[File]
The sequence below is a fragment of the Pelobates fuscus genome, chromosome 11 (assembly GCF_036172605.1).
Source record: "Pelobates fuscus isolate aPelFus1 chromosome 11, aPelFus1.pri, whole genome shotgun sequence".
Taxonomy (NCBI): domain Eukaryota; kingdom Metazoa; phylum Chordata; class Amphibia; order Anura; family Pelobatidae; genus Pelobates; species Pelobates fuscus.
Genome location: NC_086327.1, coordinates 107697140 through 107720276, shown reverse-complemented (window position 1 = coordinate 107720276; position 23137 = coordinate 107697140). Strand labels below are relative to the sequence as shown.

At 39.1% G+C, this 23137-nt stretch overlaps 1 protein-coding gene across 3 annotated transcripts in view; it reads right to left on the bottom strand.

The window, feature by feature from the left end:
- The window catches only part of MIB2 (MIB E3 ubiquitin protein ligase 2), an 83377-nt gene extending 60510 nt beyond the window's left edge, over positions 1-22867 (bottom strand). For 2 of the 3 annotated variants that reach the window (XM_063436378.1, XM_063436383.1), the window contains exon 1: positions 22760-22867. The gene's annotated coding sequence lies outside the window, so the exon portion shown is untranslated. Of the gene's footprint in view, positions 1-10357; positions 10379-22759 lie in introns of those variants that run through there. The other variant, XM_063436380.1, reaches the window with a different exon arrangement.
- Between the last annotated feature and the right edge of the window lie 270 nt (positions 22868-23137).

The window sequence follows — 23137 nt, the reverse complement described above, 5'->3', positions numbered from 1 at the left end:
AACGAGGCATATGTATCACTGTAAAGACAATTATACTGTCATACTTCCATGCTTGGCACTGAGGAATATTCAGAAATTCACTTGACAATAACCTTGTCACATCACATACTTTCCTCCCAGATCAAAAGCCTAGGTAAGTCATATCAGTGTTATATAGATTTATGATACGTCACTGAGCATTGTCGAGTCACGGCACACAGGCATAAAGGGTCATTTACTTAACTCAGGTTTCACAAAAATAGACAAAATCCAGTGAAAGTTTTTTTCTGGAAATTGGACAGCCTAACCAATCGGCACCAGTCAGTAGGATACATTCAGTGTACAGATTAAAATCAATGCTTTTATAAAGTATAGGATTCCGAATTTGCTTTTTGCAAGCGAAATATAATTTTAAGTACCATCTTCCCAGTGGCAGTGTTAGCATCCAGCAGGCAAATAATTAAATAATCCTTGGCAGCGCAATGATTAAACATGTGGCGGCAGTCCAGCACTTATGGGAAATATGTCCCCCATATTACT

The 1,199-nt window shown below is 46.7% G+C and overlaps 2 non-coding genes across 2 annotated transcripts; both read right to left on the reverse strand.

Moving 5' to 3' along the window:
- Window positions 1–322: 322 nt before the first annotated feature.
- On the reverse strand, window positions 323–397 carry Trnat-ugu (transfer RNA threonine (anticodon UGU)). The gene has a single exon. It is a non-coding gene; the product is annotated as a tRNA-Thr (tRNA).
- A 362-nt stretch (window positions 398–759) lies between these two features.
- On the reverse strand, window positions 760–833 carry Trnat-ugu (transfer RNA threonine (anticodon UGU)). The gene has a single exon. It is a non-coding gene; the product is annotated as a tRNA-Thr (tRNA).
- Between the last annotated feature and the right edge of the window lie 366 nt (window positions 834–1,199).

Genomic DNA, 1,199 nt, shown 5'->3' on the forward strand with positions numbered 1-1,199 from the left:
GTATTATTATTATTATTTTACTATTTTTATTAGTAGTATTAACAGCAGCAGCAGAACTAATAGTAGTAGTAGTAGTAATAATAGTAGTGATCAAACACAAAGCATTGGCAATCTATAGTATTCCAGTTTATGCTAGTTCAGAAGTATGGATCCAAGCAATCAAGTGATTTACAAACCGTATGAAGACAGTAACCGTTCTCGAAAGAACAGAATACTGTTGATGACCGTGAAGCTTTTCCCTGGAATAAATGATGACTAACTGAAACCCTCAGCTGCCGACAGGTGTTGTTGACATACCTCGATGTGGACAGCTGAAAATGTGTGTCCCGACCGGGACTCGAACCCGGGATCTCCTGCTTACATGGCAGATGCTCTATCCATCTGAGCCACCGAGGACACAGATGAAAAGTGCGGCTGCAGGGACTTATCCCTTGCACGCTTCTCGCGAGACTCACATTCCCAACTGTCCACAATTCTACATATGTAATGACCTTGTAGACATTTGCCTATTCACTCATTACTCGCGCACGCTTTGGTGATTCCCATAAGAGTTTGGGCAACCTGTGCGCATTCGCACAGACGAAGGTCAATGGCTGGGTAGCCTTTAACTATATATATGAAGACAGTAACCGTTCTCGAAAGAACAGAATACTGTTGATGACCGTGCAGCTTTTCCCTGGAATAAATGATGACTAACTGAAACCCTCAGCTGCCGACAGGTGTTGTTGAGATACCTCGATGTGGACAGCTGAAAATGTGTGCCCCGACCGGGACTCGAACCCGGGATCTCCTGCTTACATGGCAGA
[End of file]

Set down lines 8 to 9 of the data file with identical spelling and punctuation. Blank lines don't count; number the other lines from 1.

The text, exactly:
- Between the last annotated feature and the right edge of the window lie 270 nt (positions 22868-23137).

The window sequence follows — 23137 nt, the reverse complement described above, 5'->3', positions numbered from 1 at the left end: